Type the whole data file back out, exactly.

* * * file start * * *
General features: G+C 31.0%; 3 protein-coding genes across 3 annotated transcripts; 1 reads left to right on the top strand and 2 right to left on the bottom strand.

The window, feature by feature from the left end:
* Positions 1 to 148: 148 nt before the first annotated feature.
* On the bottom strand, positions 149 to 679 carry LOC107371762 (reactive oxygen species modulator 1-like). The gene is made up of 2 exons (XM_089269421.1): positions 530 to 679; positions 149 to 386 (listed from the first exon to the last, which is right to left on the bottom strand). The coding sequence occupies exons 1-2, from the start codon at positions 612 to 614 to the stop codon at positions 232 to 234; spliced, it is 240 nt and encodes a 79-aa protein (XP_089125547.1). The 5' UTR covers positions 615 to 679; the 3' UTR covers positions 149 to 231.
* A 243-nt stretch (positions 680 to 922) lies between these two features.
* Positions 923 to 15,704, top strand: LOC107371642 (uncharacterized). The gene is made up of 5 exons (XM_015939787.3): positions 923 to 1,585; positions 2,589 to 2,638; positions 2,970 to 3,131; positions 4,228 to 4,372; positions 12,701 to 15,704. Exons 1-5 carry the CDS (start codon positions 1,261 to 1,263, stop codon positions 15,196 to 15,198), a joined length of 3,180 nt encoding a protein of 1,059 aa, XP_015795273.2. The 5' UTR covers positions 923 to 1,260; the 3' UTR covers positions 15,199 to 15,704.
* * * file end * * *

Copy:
General features: G+C 31.0%; 3 protein-coding genes across 3 annotated transcripts; 1 reads left to right on the top strand and 2 right to left on the bottom strand.

The window, feature by feature from the left end:
* Positions 1 to 148: 148 nt before the first annotated feature.
* On the bottom strand, positions 149 to 679 carry LOC107371762 (reactive oxygen species modulator 1-like). The gene is made up of 2 exons (XM_089269421.1): positions 530 to 679; positions 149 to 386 (listed from the first exon to the last, which is right to left on the bottom strand). The coding sequence occupies exons 1-2, from the start codon at positions 612 to 614 to the stop codon at positions 232 to 234; spliced, it is 240 nt and encodes a 79-aa protein (XP_089125547.1). The 5' UTR covers positions 615 to 679; the 3' UTR covers positions 149 to 231.
* A 243-nt stretch (positions 680 to 922) lies between these two features.
* Positions 923 to 15,704, top strand: LOC107371642 (uncharacterized). The gene is made up of 5 exons (XM_015939787.3): positions 923 to 1,585; positions 2,589 to 2,638; positions 2,970 to 3,131; positions 4,228 to 4,372; positions 12,701 to 15,704. Exons 1-5 carry the CDS (start codon positions 1,261 to 1,263, stop codon positions 15,196 to 15,198), a joined length of 3,180 nt encoding a protein of 1,059 aa, XP_015795273.2. The 5' UTR covers positions 923 to 1,260; the 3' UTR covers positions 15,199 to 15,704.